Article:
Sri Lanka’s Economic Integration and India’s Security Concerns



According to the statistics department, consumer inflation in Sri Lanka, which is experiencing its worst economic crisis in decades, increased to 70.2% in August. According to the Department of Census and Statistics, the National Consumer Price Index (NCPI) increased by 70.2 percent from a year earlier in August after increasing by 66.7 percent in July. Prices of non-food items increased by 57.1 percent, while food prices increased by 84.6 percent in the 22 million-person South Asian nation that depends heavily on tourism. In August, the Central Bank of Sri Lanka (CBSL) predicted that the country’s inflation rate, which peaked at over 70% as the economy slowed, will decline. Due to severe dollar shortages brought by poor economic management and the COVID-19 pandemic, Sri Lanka is currently unable to import basic goods including food, fuel, fertilizer, and medication. Earlier in September, Sri Lanka and the International Monetary Fund (IMF) came to a preliminary agreement for a loan of $2.9 billion, subject to the guarantees from official creditors and completion of talks with private creditors.

Economic Integration with India despite Security Concerns

Ranil Wickremesinghe, the president of Sri Lanka, has made it clear that his country wants to break away from China and merge its economy with that of India. Asserting that India and the West need not be concerned that the Chinese built and operated Hambantota port will be utilized for military reasons, the President took care to particularly assure India that Sri Lanka is aware of India’s security concerns. Colombo and New Delhi believe there is a potential to grow India-Lanka relations in the wake of the Rajapaksas’ departure. After reassurance, on September 20, 2022, India announced that it had started talks with Sri Lanka about restructuring its debt and pledged to support the neighboring country in crisis, primarily through long-term investments, after providing nearly $4 billion in financial aid. New Delhi would keep assisting Colombo, according to the Indian High Commission, in all possible ways, particularly by encouraging long-term investments from India in important economic sectors.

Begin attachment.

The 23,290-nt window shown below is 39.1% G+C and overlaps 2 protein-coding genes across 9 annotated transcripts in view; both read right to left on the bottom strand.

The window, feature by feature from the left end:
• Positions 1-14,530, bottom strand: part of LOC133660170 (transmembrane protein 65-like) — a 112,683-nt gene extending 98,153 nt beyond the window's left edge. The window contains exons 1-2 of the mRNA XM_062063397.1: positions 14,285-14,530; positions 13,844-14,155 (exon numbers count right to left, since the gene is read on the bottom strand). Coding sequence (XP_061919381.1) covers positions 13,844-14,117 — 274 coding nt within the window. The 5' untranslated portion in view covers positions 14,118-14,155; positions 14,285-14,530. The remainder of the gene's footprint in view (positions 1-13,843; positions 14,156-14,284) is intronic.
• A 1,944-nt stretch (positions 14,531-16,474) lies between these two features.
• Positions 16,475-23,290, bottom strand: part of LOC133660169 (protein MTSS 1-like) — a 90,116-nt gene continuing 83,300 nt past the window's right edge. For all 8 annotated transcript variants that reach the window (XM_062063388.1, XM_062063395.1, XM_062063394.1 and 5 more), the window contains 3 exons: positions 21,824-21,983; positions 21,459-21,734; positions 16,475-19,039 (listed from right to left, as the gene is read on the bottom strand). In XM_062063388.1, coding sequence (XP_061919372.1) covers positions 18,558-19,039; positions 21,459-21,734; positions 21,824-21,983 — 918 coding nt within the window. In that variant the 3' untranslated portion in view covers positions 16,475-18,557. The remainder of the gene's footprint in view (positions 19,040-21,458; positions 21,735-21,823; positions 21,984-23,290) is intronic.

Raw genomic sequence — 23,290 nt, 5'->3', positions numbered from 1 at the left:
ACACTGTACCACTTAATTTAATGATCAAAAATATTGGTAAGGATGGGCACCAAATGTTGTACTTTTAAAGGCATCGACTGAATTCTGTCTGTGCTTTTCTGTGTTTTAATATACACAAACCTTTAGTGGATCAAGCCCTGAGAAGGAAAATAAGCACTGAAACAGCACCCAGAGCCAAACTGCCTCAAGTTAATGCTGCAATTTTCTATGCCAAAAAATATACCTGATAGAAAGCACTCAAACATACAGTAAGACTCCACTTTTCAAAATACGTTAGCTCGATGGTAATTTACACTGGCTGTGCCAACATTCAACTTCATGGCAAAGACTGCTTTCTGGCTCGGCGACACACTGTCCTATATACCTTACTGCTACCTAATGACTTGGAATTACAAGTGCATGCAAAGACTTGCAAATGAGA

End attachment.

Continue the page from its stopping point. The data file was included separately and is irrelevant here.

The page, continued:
India and Sri Lanka both agree that Hambantota must not be considered a hurdle in the relationship between the two countries, which has been on lease for nearly 99 years and Chinese owned the port. Since there is great potential for Sri Lanka and India to come together and look at various areas including logistics, renewable energy, tourism, trade and IT as well as cooperation for long-term energy security, therefore both the countries are making serious efforts to develop bilateral relations using arrangements for trade, connectivity, investment, and security as it will help the devastated economy of Sri Lanka to flourish again.



Ezba Walayat

Research Associate, Pakistan House

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